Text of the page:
Okay, I know it doesn’t really look like I’m loving it in that photo, but it was during my Boston Marathon qualifying run, which felt like my entire body was getting a root canal. Extreme endurance races notwithstanding, I dig being rapidly bipedal, and this is why:

Want to get in shape, perhaps lose some weight? Running can get you there. I’m a forty-something family guy with a lot of time pressure, and when it comes to burning off calories to achieve my “four-pack” abs, nothing beats the burn rate of running. Well, burpees do, but who can do those for more than five minutes without wanting to start looking for a noose and a stout rafter? Just FYI, burpees don’t like you either.

Running gets a bad rap. People think it makes you into a scrawny waif-creature like the guy who got sand kicked in his face in those old Charles Atlas ads. Yes, if you’re competing in marathons and never do any heavy lifting, someone could perhaps tie a piece of string to your belt and fly you like a kite on a windy day. But if you have the good sense to lift something heavy, regularly, running isn’t going to cost you muscle. (Well, maybe a bit, but that’s covered in another article.)

Weightlifting gave me muscles. Running helped strip the fat off them (although I’ve admitted that gym culture is good for developing a weight loss mentality). Here is why I love to run, and why you should too.

I love to eat
This is one of the reasons why I love to run, because it is one of the most time-efficient calorie-burning exercises around. When I run, that food I eat gets burned off as heat energy. If I didn’t run then this food would end getting stored as an unhealthy blob around my midsection, covering up my abs. Running many miles played an significant role in my weight loss, and it’s what helps keep me slim. If you want to slim down without starving yourself, running is a good way to go.

Yes, I always say that lean bodies are made in the kitchen, but with running you have a larger daily burn so that you can eat more while still being in a caloric deficit, and this means that your diet is more sustainable because you don’t end up feeling like you’re starving.

I love to be outside
Regardless of my home country’s weather extremes, there is something invigorating about spending time outside, especially if you’re sweating while doing it. Whenever I need an excuse to get outside the running shoes are sitting there asking me to strap them on. The opportunities to be outside and running abound. If I drop my kids at a birthday party, I run. When I take them to a karate class, I run. When I wake up early and everyone else is asleep, I run. When TV sucks, I run.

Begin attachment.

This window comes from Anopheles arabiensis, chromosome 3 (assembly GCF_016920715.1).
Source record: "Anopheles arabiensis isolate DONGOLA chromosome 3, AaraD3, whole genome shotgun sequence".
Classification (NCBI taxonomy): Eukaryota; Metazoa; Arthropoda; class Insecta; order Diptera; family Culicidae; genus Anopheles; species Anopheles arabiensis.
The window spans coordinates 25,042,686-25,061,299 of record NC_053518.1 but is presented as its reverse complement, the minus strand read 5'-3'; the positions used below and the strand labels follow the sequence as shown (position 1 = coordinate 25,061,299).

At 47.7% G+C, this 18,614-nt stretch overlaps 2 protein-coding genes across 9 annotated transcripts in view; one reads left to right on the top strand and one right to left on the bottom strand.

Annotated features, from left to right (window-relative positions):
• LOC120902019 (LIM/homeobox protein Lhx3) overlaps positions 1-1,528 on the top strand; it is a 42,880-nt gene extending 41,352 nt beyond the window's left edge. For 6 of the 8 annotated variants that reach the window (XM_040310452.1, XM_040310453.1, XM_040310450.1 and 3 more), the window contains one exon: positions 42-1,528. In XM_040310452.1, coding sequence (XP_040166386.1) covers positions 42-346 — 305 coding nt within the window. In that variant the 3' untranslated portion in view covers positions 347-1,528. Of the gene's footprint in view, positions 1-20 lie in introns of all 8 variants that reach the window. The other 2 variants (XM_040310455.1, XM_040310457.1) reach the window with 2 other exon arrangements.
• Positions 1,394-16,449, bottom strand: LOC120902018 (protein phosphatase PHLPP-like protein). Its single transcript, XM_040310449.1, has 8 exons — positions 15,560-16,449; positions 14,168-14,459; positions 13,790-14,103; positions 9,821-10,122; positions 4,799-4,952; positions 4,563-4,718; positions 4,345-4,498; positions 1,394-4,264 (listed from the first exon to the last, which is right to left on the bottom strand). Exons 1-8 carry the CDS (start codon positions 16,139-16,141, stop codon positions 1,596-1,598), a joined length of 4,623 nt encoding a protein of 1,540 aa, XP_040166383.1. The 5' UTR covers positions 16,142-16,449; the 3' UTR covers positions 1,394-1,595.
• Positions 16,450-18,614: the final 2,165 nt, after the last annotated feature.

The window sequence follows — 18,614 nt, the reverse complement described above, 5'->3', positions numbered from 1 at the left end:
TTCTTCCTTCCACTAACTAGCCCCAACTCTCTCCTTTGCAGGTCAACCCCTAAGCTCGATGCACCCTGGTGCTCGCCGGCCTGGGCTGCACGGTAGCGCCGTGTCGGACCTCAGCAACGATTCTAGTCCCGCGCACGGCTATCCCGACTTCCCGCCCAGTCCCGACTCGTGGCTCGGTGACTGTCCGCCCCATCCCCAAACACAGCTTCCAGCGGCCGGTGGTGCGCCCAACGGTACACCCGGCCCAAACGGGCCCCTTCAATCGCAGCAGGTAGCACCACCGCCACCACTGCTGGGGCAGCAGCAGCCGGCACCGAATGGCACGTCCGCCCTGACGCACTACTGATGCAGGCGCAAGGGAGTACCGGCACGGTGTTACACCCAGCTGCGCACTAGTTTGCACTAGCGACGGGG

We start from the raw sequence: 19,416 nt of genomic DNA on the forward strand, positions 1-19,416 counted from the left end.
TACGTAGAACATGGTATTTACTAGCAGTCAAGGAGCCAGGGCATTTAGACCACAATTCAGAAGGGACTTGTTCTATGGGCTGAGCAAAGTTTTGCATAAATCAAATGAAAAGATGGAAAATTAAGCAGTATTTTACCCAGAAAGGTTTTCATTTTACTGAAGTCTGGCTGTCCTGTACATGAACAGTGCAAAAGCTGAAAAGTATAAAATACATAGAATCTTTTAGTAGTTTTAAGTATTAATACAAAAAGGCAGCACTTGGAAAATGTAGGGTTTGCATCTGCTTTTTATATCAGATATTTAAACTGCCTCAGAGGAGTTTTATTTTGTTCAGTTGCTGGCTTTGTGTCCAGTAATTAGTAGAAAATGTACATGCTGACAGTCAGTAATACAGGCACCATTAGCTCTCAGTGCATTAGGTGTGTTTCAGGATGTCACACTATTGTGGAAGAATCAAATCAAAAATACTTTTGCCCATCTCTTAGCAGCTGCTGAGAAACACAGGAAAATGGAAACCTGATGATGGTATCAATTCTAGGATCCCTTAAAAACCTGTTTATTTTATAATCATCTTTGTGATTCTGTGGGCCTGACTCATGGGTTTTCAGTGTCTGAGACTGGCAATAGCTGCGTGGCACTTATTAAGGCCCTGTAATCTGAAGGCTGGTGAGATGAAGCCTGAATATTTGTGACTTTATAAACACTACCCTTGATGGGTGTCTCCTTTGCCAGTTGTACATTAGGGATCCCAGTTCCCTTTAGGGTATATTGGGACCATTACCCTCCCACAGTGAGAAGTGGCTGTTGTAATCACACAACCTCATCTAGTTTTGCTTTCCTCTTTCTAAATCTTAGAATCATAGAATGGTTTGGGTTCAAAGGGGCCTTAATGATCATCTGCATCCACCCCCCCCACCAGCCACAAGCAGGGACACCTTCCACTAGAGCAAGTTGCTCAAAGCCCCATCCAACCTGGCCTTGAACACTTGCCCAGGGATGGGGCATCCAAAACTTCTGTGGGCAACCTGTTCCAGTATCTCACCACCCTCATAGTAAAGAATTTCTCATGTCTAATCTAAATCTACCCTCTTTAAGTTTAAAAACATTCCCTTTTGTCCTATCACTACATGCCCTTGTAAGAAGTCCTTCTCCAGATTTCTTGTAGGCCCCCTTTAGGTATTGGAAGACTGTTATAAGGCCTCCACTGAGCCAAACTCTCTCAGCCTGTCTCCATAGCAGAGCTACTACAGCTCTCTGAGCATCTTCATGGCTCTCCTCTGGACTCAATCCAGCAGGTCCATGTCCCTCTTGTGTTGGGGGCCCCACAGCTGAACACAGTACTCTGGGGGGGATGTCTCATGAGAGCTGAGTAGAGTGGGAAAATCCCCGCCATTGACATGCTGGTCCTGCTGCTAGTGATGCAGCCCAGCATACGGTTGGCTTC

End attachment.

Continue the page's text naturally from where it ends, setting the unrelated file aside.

When I want to, I run.

I love to explore
When I travel, running gives me an opportunity to get up close and personal with my surroundings. I’ve run through the Rocky Mountains, on islands off the coast of British Columbia, along dirt roads in the BC interior, on ice-covered pathways along Lake Michigan, down Maui and Mexico coastlines, barfed up a lung running at 8,300 feet in Vail, and taken in the view running past pyramids in Guatemala. I’ve also circumnavigated Disneyland, seen my share of Washington, DC, explored Halifax, run along the Italian side of the Adriatic Sea and become familiar with the parks in Germany.

All of this, I did on foot. Running.

I love using my time efficiently
While running is an enjoyable activity, it is also a tool for getting and staying in shape; a tool that works incredibly well, providing a huge return of burnt calories and improved fitness in a short period of time. For anyone looking to achieve a high level of fitness, running is a great choice.

I love to challenge myself
Running allows me to race. It allows me to measure time vs. distance. It allows me to see what weather extremes I can handle. It allows me to push myself to do it even on days that I don’t feel like it. Even when everyday life has become a grind, running always provides a feeling of accomplishment. Qualifying for the Boston Marathon is the most challenging physical thing I’ve ever done, and while it was also brutally painful, it gave me an idea of what I’m capable of.

It’s nice to know you have the ability to dig deep when the situation demands it. And the post race beer always tastes awesome.

I love doing what my body was meant to
Evolution programmed my body to run. My ancestors had to chase down prey on foot in order to survive, sometimes stalking it for hours or even days. Nowadays we can just drive to the grocery store, so I get to do my running without having to carry a spear with me.

Running reaches deep down into something primal inside of me. It says, “Yes! You are supposed to do this. You are supposed to be good at it. The survival of your genes depends on it.”

I love not dying
Running keeps my weight down and my cholesterol, resting heart rate and blood pressure low. It keeps me healthy and will extend my life, regardless of what some click-bait bro-science article on a how-to-steroid website tells you.

One thing I don’t love is the way running makes me smell. My wife doesn’t love this either, but that’s what showers are for.

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James S. Fell is an internationally syndicated fitness columnist for the Chicago Tribune and author of Lose it Right: A Brutally Honest 3-Stage Program to Help You Get Fit and Lose Weight Without Losing Your Mind, published by Random House Canada. He also interviews celebrities about their fitness stories for the Los Angeles Times, and is head fitness columnist for AskMen.com.